Minimize input angst
The USDA 2012 Farm Sector Income Forecast projects total production expenses will rise $12.5 billion (3.9%) to $333.8 billion. While not as large as the increase in 2011, it's still an increase. This forecast is the second consecutive increase of over $10 billion. In six of the last eight years, increase in expenses has been in the double digits.
Fertilizer, pesticides, fuel, and oil expenses are forecast at $56 billion in 2012, putting them $655 million (1.2%) higher than in 2011. While this increase may be small compared to the $10.5 billion (23.4%) rise in 2011, it's still added input costs that producers have to budget for.
Agricultural economists at Purdue University forecast a rise of 12% to 16% in total variable costs for producing corn, soybeans, and wheat.
As input costs continue to rise, it's important to be on the lookout for tools that can aid in purchasing decisions.
With the recent acquisition of the SGIS business and software product from AGCO Corporation, Topcon Precision Agriculture is drawing on the SGIS Agronomy software heritage (which for over 20 years was sold almost exclusively in the ag retailer market) to develop its latest product — SGISfarm — to help better manage rising input costs.
This new system utilizes field data collected from soil testing, GIS mapping, and yield monitors to help make better crop input decisions. It features a simple, reliable process for creating variable-rate crop input maps by focusing on basic but proven recommendation methods. These methods are then prepackaged as templates, thus, eliminating the need for users to learn the complex process of writing equations.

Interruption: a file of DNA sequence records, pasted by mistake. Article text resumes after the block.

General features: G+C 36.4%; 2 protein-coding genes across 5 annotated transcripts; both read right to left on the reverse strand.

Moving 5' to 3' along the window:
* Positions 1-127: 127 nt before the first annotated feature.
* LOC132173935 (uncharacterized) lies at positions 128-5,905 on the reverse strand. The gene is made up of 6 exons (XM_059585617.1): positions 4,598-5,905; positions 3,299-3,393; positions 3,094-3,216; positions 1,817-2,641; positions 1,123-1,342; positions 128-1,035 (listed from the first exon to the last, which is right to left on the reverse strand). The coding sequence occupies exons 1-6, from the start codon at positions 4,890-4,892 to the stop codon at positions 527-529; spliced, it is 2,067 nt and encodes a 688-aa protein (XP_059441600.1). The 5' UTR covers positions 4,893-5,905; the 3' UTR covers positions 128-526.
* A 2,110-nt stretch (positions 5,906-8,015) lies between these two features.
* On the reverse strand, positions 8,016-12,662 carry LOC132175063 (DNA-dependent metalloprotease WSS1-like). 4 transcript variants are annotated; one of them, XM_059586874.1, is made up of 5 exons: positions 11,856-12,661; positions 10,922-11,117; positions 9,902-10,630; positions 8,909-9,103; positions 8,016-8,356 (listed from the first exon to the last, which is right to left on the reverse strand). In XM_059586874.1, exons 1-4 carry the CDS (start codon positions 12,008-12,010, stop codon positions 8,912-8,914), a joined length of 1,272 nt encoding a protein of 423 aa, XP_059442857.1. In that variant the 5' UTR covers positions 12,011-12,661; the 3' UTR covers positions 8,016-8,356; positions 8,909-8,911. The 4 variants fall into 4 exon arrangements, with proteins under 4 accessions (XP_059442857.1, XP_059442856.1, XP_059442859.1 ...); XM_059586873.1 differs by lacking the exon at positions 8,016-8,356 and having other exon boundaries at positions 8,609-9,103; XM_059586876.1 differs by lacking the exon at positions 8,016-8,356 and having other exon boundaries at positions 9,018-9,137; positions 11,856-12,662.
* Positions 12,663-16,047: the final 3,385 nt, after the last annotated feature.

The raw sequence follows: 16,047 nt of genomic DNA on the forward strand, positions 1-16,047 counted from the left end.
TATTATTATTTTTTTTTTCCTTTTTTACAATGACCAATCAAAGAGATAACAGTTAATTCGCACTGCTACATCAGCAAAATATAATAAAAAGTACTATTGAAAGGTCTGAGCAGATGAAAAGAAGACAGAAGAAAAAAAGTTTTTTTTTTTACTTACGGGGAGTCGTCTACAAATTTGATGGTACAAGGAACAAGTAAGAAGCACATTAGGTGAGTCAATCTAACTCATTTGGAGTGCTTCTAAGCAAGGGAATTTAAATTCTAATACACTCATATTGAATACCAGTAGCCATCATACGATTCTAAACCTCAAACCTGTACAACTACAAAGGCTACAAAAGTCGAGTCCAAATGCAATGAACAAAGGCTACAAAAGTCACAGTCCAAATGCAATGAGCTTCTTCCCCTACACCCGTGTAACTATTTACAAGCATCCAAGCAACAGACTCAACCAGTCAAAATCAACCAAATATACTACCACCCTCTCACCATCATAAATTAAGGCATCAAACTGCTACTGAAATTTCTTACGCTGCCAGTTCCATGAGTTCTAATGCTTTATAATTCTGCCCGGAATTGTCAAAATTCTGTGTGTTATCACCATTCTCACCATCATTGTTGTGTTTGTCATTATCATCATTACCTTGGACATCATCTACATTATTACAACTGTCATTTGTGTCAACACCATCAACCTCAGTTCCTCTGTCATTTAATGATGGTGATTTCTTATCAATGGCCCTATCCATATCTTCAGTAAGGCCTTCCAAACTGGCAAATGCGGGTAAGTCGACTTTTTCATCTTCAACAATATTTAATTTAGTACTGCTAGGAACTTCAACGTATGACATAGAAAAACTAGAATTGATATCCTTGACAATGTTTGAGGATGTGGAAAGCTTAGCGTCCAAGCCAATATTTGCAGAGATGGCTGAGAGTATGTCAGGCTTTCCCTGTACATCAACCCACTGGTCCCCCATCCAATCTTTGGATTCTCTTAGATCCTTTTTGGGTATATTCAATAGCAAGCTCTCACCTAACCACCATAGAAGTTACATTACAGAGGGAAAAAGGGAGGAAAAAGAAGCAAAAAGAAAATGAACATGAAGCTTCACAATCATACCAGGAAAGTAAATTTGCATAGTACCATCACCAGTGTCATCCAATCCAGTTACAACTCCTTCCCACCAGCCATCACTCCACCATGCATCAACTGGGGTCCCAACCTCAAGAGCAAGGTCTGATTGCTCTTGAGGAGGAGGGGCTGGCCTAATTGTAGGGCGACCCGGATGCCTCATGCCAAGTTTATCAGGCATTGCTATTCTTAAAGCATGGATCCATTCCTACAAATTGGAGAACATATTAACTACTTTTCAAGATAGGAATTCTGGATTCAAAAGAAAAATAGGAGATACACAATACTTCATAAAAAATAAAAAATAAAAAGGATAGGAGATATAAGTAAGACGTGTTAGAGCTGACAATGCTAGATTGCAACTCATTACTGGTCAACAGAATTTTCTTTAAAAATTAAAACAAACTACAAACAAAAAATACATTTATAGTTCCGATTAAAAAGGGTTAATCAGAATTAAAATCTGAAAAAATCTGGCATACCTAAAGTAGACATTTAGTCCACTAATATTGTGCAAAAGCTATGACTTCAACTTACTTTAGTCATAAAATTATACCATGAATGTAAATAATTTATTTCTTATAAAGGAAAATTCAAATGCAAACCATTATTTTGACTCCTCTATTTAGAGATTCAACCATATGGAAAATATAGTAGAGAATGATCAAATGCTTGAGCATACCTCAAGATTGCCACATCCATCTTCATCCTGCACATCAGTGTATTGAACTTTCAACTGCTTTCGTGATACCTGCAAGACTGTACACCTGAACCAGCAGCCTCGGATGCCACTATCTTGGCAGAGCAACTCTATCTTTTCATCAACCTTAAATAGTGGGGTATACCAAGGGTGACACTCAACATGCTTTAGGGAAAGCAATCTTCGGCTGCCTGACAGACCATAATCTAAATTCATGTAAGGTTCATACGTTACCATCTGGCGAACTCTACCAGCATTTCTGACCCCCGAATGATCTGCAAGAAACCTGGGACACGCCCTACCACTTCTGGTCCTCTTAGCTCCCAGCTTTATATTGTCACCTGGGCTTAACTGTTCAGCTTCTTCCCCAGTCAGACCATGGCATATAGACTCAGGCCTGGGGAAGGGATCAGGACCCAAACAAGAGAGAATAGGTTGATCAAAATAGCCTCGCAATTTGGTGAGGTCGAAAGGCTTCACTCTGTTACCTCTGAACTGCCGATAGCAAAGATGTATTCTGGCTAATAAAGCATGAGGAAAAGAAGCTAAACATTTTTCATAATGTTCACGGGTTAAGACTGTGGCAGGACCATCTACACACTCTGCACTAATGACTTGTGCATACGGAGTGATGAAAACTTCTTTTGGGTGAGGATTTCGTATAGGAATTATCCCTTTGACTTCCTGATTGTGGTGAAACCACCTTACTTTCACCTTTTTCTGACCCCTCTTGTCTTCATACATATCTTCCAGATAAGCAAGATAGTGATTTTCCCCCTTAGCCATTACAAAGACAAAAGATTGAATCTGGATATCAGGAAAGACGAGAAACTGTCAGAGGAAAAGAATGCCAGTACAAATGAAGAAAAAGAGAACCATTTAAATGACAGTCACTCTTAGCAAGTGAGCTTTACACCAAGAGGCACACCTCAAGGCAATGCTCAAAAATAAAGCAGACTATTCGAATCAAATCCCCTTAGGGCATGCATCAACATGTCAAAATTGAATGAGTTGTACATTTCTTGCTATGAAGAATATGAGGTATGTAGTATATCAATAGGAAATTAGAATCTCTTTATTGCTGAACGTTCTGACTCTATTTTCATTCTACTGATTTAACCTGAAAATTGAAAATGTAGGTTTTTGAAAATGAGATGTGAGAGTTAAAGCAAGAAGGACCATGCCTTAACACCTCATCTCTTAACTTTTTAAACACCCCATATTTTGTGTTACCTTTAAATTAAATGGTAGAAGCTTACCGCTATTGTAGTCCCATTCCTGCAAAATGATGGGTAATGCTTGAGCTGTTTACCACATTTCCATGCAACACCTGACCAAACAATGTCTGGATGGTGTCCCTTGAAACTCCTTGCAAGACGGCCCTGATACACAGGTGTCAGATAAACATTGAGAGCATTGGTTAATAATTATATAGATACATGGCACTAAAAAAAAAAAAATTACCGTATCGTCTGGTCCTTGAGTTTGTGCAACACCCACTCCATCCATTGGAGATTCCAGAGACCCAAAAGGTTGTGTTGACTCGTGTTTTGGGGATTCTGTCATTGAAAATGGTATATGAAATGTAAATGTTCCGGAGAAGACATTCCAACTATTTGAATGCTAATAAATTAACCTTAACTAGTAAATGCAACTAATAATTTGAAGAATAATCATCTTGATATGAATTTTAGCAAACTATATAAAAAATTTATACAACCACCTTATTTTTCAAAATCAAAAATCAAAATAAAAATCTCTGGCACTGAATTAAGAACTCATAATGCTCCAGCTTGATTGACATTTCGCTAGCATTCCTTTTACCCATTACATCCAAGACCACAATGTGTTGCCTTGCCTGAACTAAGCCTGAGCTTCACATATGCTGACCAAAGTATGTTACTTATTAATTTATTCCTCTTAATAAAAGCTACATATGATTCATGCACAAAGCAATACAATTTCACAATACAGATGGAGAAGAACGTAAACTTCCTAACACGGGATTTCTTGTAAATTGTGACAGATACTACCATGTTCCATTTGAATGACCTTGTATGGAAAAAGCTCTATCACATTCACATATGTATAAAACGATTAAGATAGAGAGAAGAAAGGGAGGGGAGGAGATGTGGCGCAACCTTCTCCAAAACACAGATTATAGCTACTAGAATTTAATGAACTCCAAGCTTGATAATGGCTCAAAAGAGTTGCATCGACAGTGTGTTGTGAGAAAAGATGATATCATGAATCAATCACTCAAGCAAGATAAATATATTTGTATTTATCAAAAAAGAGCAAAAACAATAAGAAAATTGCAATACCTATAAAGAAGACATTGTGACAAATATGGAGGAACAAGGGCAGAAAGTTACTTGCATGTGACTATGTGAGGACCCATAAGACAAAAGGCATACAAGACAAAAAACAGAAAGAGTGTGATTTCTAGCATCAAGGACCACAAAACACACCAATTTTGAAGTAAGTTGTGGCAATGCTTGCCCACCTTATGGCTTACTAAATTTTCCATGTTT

“SGISfarm was developed to allow Topcon to offer full farm solutions and to complete the value proposition of its many hardware products, including all of its consoles or controllers, such as the X20, GX-45, and new X30,” says Joe Tevis, Topcon Precision Agriculture director of agronomic products and services. “This specialized farm data management software specifically targets precision farming for the owner-operator.”
With its exclusive process, SGISfarm can “reliably create variable-rate application maps for all Topcon consoles,” Tevis says. “Used with the new Topcon X30 console, it will seamlessly manage as-applied data, which can be used in printed reports and in future fertility recommendations.”
Tevis says SGISfarm offers tight integration with a number of machines from AGCO, which is a Topcon strategic partner.
“With the high cost of seed, it is an excellent tool for use with variable-rate seeding, turning data of choice into VRC seeding maps for AGCO White planters, as well as those planters equipped with Dickey-john controls,” he says.
The system is able to create variable-rate maps for virtually all of the common controllers used for application and seeding control. It is also compatible with the monitors of other combine brands.
“In addition to supporting these monitors, it can easily merge data when multiple combines are used in the same field. SGISfarm also adds value to Topcon CropSpec sensors by providing tools to visualize field data and to modify a proposed application,” says Tevis.